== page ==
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The Bible in History: How the Texts Have Shaped the Times
View all copies of this ISBN edition:. Synopsis About this title No one can doubt that the Bible has exerted a tremendous influence on Western civilization since the dawn of Christianity. About the Author : David W. Review : "[David W. Remarkably, the book succeeds and succeeds very well. By attending carefully to multiple, often contradictory interpretations of Holy Scripture, Kling explains a very great deal about those who have put the Bible to use.
He may explain even more about the enduring attraction of Scripture itself. Noll, author of Americas God: From Jonathan Edwards to Abraham Lincoln "David Kling has written a fascinating and accessible account of the way in which biblical texts left their mark in the history and culture of the past. The book focuses on crucial moments in Christian history from the origin of monasticism to the ordination of women and on key figures from Bernard of Clairvaux to Martin Luther. The result is a readable and informative introduction to the history of biblical interpretation, which both beginning students and advanced scholars can read with profit.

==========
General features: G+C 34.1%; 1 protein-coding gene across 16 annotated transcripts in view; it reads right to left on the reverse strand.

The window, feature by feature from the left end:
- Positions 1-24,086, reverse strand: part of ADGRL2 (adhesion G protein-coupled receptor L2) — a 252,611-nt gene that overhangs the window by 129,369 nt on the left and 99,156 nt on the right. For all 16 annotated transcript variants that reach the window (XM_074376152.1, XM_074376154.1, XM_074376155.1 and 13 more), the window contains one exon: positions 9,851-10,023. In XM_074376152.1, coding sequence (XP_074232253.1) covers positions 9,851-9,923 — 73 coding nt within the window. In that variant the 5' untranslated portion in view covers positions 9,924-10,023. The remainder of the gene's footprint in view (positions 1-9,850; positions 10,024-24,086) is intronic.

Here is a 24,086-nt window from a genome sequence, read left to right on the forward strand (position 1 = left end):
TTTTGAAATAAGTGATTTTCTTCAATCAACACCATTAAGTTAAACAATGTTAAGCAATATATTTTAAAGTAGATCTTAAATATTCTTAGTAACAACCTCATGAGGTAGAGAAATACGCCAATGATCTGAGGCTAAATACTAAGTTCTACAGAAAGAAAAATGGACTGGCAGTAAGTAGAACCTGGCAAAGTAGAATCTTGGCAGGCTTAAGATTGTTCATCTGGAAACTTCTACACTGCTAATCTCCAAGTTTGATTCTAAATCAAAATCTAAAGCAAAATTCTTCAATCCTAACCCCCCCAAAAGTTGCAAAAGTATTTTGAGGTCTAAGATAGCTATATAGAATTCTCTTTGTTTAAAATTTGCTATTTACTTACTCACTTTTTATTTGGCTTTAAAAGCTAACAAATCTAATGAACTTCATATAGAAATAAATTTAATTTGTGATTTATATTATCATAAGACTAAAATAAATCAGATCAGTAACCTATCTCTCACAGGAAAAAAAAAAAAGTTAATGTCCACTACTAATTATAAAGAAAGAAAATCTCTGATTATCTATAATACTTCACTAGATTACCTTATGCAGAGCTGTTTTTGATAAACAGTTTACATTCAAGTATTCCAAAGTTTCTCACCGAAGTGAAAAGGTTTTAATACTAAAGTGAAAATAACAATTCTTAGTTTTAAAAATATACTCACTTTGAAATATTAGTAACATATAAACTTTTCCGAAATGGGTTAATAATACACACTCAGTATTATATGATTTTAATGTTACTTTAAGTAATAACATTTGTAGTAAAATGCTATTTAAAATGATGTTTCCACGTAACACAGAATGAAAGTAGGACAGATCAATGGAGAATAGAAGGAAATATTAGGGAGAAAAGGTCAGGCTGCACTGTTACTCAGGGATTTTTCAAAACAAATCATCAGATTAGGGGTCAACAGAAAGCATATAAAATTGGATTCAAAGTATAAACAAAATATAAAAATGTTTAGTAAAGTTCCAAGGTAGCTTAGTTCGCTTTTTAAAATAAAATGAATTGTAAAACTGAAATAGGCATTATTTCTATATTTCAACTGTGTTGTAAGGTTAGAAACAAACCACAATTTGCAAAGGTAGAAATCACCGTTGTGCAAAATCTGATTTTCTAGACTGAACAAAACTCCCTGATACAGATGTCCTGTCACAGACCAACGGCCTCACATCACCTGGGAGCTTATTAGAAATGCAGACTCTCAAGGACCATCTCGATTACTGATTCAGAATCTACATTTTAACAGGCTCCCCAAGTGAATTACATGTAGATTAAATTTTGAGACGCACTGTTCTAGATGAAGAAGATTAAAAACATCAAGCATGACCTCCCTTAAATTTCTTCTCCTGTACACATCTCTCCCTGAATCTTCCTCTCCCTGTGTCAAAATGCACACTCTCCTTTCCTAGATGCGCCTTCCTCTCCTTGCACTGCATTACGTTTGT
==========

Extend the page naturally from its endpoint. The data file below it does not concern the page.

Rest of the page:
Kling's book will help Christians and others understand how the church's understanding of the Bible has both shaped and been shaped by history. Similarly, readers who are unfamiliar with scholarly approaches to the Bible will find this an entrancing survey of how key texts have been understood differently across time by faithful Christians. Yet the book is based on such a huge amount of scholarship, marshalled so carefully by the author, that theologians, church historians, and specialists in biblical studies will also frequently find valuable insights here.
Buy New Learn more about this copy. Other Popular Editions of the Same Title. Search for all books with this author and title. Customers who bought this item also bought. Stock Image. New Paperback Quantity Available: Seller Rating:. Published by Oxford University Press Seller Image. New Paperback or Softback Quantity Available: Instead he bought more affordable scroll fragments.
The merchant offers me more coffee, then fumbles through a ledger. When I visit the Museum of the Bible a day before its official opening, five scroll fragments are on display. I notice a sort of disclaimer accompanying the exhibit acknowledging that the fragments might be fakes. Kando indignantly denies that his family sold inauthentic fragments, suggesting that any forgeries must have come from less reputable dealers.